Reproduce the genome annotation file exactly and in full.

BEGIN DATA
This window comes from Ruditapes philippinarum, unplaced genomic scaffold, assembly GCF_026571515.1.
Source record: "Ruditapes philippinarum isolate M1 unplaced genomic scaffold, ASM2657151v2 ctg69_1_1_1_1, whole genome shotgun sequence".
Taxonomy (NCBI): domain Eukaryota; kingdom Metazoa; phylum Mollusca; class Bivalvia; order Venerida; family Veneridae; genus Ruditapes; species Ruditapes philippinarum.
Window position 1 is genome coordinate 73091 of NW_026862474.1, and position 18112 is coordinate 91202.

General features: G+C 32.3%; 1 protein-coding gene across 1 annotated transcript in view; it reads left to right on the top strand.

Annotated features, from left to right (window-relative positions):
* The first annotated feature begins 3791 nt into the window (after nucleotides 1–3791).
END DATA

This window comes from Ruditapes philippinarum, unplaced genomic scaffold, assembly GCF_026571515.1.
Source record: "Ruditapes philippinarum isolate M1 unplaced genomic scaffold, ASM2657151v2 ctg69_1_1_1_1, whole genome shotgun sequence".
Taxonomy (NCBI): domain Eukaryota; kingdom Metazoa; phylum Mollusca; class Bivalvia; order Venerida; family Veneridae; genus Ruditapes; species Ruditapes philippinarum.
Window position 1 is genome coordinate 73091 of NW_026862474.1, and position 18112 is coordinate 91202.

General features: G+C 32.3%; 1 protein-coding gene across 1 annotated transcript in view; it reads left to right on the top strand.

Annotated features, from left to right (window-relative positions):
* The first annotated feature begins 3791 nt into the window (after nucleotides 1–3791).